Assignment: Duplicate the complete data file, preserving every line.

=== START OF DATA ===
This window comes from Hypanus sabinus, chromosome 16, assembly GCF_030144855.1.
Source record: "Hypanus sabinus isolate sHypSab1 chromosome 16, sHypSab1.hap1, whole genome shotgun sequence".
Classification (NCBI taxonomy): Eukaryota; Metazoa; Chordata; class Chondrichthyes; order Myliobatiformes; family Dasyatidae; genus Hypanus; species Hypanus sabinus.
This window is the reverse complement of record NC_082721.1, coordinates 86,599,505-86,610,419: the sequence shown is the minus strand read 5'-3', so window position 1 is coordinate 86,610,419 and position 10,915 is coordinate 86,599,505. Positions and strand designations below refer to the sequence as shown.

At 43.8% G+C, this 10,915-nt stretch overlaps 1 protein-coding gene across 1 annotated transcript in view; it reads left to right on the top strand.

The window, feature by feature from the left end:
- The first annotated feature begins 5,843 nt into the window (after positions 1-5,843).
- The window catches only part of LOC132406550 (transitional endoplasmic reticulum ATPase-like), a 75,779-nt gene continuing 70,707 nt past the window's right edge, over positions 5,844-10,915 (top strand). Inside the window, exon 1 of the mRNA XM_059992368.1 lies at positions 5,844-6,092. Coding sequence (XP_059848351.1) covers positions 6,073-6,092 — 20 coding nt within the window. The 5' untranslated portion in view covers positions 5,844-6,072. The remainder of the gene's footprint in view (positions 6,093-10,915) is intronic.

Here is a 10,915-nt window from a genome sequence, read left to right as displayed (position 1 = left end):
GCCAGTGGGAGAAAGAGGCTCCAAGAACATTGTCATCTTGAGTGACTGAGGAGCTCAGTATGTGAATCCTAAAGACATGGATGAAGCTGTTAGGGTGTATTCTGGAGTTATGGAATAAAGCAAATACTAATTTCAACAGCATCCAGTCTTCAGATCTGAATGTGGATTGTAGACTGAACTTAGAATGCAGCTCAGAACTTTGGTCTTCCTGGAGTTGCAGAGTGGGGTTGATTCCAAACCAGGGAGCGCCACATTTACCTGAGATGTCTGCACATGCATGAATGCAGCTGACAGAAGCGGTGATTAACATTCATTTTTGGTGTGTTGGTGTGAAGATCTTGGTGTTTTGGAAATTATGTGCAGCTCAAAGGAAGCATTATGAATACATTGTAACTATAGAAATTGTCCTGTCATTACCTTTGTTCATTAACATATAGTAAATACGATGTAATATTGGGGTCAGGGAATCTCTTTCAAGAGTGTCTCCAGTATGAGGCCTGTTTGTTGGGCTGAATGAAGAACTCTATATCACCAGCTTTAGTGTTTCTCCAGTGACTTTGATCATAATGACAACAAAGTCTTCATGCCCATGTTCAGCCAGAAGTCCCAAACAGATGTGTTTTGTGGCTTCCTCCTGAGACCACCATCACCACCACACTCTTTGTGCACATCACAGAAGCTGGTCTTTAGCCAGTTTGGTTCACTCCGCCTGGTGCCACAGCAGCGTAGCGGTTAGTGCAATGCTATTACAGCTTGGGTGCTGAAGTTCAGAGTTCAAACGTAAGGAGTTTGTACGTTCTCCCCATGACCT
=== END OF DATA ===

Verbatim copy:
This window comes from Hypanus sabinus, chromosome 16, assembly GCF_030144855.1.
Source record: "Hypanus sabinus isolate sHypSab1 chromosome 16, sHypSab1.hap1, whole genome shotgun sequence".
Classification (NCBI taxonomy): Eukaryota; Metazoa; Chordata; class Chondrichthyes; order Myliobatiformes; family Dasyatidae; genus Hypanus; species Hypanus sabinus.
This window is the reverse complement of record NC_082721.1, coordinates 86,599,505-86,610,419: the sequence shown is the minus strand read 5'-3', so window position 1 is coordinate 86,610,419 and position 10,915 is coordinate 86,599,505. Positions and strand designations below refer to the sequence as shown.

At 43.8% G+C, this 10,915-nt stretch overlaps 1 protein-coding gene across 1 annotated transcript in view; it reads left to right on the top strand.

The window, feature by feature from the left end:
- The first annotated feature begins 5,843 nt into the window (after positions 1-5,843).
- The window catches only part of LOC132406550 (transitional endoplasmic reticulum ATPase-like), a 75,779-nt gene continuing 70,707 nt past the window's right edge, over positions 5,844-10,915 (top strand). Inside the window, exon 1 of the mRNA XM_059992368.1 lies at positions 5,844-6,092. Coding sequence (XP_059848351.1) covers positions 6,073-6,092 — 20 coding nt within the window. The 5' untranslated portion in view covers positions 5,844-6,072. The remainder of the gene's footprint in view (positions 6,093-10,915) is intronic.

Here is a 10,915-nt window from a genome sequence, read left to right as displayed (position 1 = left end):
GCCAGTGGGAGAAAGAGGCTCCAAGAACATTGTCATCTTGAGTGACTGAGGAGCTCAGTATGTGAATCCTAAAGACATGGATGAAGCTGTTAGGGTGTATTCTGGAGTTATGGAATAAAGCAAATACTAATTTCAACAGCATCCAGTCTTCAGATCTGAATGTGGATTGTAGACTGAACTTAGAATGCAGCTCAGAACTTTGGTCTTCCTGGAGTTGCAGAGTGGGGTTGATTCCAAACCAGGGAGCGCCACATTTACCTGAGATGTCTGCACATGCATGAATGCAGCTGACAGAAGCGGTGATTAACATTCATTTTTGGTGTGTTGGTGTGAAGATCTTGGTGTTTTGGAAATTATGTGCAGCTCAAAGGAAGCATTATGAATACATTGTAACTATAGAAATTGTCCTGTCATTACCTTTGTTCATTAACATATAGTAAATACGATGTAATATTGGGGTCAGGGAATCTCTTTCAAGAGTGTCTCCAGTATGAGGCCTGTTTGTTGGGCTGAATGAAGAACTCTATATCACCAGCTTTAGTGTTTCTCCAGTGACTTTGATCATAATGACAACAAAGTCTTCATGCCCATGTTCAGCCAGAAGTCCCAAACAGATGTGTTTTGTGGCTTCCTCCTGAGACCACCATCACCACCACACTCTTTGTGCACATCACAGAAGCTGGTCTTTAGCCAGTTTGGTTCACTCCGCCTGGTGCCACAGCAGCGTAGCGGTTAGTGCAATGCTATTACAGCTTGGGTGCTGAAGTTCAGAGTTCAAACGTAAGGAGTTTGTACGTTCTCCCCATGACCT